Mariners introduce Jason Bay but are hopeful negotiations will land a big bat.
A relaxed and seemingly robust Jason Bay made such a positive impression Monday in his Seattle media unveiling, it was hard not to imagine a best-case scenario in his quest for a career revival.
Bay is a perfect reclamation candidate. He’s highly motivated. He’s landed in what should be a comfortable environment, far removed from the pressures of New York and of living up to a huge contract. He has a variety of possible explanations for his three-year decline, including two concussions (not that he offers any excuses; Bay noted that he was very proud that when it came to his Mets’ woes, he “stood up and owned it; I didn’t point fingers.”).
What Bay can point to are flashes of his former greatness that emerged, tantalizingly, over the past three years, only to disappear just as suddenly.
“If I had gone months without any signs of life, it would have been, ‘OK, this isn’t working,’ ” he said. “All of a sudden, it was like, it’s there. We just have to get to a point it’s there consistently. … Am I the exact same guy I was in ’04 or ’05? Probably not. But a percentage of that, a large percentage of that, is still pretty good.”
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Yet the hopes and dreams of the Mariners, and especially their fans, are not centered on a 34-year-old outfielder who hit .165 last year. Bay represents, if all works out for the best, a bonus prize, an unexpected gift — the sort of serendipity that all clubs need in a winning season.
But by virtue of a fluke of timing, Bay also represents to the cynical Seattle baseball fan another symbol that the Mariners aren’t ready to go all-in on pushing this young team toward contention.
If Bay had signed after a major acquisition, his arrival certainly would have been greeted with fewer eye-rolls and mutterings of, “Typical Mariners.” The Mariners, by all accounts, have been working all winter toward landing a bigger prize. But right now, he and utility man Robert Andino represent the only new blood. And with big-ticket items like Zack Greinke, Mike Napoli, B.J. Upton and Wil Myers flying off the shelf, it just adds to the frustration. And the impatience.
Count Jack Zduriencik among those who wish something major could get done more quickly. But the Mariners general manager also sees the big picture, and realizes that many prizes are still unclaimed, including the three players the Mariners were most closely linked to in at the winter meetings in Nashville: free agents Josh Hamilton, Nick Swisher and Michael Bourn. And Zduriencik knows better than anyone the various tentacles of trade talks that could land the Mariners another urgently needed bat — one with more certainty attached than Bay at this stage of his career.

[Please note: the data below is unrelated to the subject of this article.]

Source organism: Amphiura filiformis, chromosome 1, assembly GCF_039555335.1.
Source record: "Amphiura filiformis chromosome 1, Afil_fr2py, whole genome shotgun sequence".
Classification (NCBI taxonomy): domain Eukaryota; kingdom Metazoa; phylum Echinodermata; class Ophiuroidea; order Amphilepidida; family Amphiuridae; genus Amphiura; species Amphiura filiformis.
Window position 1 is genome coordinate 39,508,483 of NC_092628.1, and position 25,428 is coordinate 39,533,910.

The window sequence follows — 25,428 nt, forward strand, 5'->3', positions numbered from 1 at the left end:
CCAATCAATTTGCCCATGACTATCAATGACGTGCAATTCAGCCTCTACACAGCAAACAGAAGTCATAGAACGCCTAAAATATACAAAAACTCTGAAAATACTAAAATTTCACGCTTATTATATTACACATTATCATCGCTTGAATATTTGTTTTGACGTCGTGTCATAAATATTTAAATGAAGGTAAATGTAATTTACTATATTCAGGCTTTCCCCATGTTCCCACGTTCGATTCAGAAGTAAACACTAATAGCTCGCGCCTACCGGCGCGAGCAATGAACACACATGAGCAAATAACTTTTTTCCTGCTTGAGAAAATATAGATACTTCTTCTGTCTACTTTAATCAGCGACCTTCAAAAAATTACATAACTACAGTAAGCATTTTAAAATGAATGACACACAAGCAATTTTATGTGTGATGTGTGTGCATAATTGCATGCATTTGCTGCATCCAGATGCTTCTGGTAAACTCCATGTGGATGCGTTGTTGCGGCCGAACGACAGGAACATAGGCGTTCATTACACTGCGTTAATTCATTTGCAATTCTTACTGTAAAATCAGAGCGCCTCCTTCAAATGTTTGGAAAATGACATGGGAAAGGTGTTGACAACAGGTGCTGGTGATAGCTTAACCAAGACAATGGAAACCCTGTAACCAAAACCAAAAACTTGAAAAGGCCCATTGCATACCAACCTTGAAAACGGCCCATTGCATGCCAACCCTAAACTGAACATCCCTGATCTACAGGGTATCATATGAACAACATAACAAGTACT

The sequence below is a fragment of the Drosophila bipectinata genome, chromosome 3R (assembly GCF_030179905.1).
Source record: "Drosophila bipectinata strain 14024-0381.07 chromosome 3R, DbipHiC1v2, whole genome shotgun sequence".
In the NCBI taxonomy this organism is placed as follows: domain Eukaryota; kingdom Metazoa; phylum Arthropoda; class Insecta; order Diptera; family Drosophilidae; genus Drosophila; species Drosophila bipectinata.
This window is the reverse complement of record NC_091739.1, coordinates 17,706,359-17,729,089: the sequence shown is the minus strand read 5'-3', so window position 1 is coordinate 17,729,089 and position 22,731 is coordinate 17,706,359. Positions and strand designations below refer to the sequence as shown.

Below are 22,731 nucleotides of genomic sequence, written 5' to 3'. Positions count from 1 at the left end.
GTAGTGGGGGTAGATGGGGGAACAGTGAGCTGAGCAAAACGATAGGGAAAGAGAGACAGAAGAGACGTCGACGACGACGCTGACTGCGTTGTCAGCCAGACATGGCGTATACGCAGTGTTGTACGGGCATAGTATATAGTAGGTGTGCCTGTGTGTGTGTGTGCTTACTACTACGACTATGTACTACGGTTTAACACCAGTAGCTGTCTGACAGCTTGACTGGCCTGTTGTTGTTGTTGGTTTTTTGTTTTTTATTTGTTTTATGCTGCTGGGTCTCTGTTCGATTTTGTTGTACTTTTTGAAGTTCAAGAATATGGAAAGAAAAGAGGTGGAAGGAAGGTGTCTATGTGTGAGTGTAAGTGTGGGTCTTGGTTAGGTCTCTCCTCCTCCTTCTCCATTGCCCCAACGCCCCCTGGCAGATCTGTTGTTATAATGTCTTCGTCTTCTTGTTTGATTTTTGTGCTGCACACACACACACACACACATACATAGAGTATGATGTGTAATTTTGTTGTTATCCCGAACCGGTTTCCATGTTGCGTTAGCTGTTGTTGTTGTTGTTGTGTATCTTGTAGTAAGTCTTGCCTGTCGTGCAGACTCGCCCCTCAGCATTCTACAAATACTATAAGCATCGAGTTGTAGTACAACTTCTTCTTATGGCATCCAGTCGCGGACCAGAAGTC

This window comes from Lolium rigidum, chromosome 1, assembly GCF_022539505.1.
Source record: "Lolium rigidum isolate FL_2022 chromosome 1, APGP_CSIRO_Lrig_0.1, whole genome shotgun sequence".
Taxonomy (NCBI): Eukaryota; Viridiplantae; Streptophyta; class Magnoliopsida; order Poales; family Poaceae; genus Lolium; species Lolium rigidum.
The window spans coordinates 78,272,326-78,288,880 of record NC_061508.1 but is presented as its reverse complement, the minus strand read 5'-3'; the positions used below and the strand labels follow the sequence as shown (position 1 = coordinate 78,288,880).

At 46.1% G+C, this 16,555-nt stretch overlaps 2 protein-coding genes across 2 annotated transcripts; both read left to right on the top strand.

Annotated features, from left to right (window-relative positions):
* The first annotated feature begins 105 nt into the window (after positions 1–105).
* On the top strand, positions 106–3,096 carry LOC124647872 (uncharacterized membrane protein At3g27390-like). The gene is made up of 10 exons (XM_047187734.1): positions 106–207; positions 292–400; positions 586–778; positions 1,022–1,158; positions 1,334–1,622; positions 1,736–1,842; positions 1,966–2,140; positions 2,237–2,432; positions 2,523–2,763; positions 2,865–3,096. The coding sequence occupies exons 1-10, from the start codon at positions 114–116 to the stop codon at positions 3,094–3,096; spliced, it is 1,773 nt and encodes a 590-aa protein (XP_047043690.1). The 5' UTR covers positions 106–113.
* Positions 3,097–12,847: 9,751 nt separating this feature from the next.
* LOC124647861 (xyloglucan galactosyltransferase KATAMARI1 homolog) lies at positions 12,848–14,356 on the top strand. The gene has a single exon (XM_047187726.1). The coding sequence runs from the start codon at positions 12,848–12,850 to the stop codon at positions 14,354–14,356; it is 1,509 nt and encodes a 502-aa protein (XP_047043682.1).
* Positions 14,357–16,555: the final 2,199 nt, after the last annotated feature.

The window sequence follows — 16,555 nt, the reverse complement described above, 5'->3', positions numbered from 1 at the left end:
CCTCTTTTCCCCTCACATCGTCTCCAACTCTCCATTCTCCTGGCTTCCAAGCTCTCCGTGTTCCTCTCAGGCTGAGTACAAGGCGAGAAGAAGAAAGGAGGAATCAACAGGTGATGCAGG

“It isn’t easy being patient, quite honestly,” Zduriencik said Monday. “You have to be. You have to discipline yourself to be patient. You realize this is a process agents go through, players go through, or if you’re dealing with another club, that they go through.”
And so, Zduriencik continues to do what he’s been doing all winter — burning the phone lines.
“We’re going through a lot of dialogue since the GM meetings, and through the winter meetings, all weekend, even all morning,” he said. “We have a lot of discussions going with different angles, and we’ll see where it all ends up.”
Manager Eric Wedge said, “I don’t think we’re done. Jack has a lot of irons in the fire. He’s been a tireless worker this winter, whether it be on the phones or meetings, whatever it may be. Every line of communication he’s been utilizing, along with Jeff (assistant GM Jeff Kingston) and everyone else in the front office. We’ll see. We have a lot of time left.”
Intellectually, that’s true, of course. A team doesn’t have to be built in December. It has to be ready for opening day. But, in the meantime, Mariners fans continue to hunger for that high-impact guy who will excite the imagination and change the narrative.
Jason Bay is a good, solid signing, the kind of low-risk, high-reward move that the Mariners should be making. But the search continues.
Larry Stone: 206-464-3146 or email@example.com. On Twitter @StoneLarry